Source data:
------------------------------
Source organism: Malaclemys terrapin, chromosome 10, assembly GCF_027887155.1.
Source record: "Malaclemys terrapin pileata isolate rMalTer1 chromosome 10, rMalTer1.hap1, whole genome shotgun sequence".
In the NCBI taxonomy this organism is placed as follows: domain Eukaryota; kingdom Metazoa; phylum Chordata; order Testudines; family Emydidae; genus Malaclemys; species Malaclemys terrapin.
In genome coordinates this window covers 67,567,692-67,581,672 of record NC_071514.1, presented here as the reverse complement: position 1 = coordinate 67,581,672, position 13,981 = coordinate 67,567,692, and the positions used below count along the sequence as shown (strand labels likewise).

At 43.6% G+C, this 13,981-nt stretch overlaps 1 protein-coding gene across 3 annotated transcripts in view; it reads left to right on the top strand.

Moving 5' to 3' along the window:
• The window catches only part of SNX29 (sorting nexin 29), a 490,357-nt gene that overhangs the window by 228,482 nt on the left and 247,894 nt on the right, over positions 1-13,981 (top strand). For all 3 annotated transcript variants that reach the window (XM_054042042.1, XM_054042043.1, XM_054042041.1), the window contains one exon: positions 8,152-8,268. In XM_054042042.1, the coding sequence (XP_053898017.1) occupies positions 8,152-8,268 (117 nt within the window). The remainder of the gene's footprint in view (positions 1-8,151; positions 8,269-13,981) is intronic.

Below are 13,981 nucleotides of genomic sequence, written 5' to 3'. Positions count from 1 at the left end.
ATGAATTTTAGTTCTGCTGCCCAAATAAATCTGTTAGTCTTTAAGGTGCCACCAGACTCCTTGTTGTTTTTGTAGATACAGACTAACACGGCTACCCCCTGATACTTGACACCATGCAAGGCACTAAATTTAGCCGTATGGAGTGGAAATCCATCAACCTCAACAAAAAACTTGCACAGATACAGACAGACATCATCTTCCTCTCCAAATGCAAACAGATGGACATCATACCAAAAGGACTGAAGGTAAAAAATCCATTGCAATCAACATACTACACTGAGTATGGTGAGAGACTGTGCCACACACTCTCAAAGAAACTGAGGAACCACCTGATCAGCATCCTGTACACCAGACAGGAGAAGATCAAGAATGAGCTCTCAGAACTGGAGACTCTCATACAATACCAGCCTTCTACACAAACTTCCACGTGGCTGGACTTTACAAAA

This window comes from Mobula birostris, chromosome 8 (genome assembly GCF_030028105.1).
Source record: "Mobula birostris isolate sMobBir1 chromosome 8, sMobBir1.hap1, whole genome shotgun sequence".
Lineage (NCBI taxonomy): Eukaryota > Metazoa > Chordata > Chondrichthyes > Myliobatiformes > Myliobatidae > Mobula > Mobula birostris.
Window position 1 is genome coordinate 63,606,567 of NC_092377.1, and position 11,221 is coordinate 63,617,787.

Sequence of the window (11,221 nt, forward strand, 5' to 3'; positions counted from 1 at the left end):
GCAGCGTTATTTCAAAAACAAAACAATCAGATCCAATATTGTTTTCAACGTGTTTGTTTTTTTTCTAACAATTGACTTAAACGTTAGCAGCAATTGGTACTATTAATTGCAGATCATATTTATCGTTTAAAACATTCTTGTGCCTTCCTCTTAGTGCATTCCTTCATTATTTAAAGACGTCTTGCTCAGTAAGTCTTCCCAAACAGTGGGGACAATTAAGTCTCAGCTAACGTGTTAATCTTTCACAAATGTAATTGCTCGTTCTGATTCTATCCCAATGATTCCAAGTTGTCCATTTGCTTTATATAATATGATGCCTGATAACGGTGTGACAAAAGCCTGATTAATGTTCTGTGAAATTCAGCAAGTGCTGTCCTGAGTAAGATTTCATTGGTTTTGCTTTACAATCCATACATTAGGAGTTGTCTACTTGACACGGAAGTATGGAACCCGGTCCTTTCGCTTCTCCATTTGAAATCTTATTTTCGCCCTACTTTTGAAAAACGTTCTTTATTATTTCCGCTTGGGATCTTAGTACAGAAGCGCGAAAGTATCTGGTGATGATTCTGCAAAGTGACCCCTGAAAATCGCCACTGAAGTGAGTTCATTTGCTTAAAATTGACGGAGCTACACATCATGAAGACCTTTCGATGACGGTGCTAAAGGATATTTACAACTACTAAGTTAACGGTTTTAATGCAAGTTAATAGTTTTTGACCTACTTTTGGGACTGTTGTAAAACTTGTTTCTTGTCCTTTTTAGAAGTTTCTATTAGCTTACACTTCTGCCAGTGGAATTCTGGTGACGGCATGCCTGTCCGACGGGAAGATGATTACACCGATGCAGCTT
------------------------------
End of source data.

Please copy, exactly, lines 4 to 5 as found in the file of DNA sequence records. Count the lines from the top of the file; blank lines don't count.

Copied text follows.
In genome coordinates this window covers 67,567,692-67,581,672 of record NC_071514.1, presented here as the reverse complement: position 1 = coordinate 67,581,672, position 13,981 = coordinate 67,567,692, and the positions used below count along the sequence as shown (strand labels likewise).

At 43.6% G+C, this 13,981-nt stretch overlaps 1 protein-coding gene across 3 annotated transcripts in view; it reads left to right on the top strand.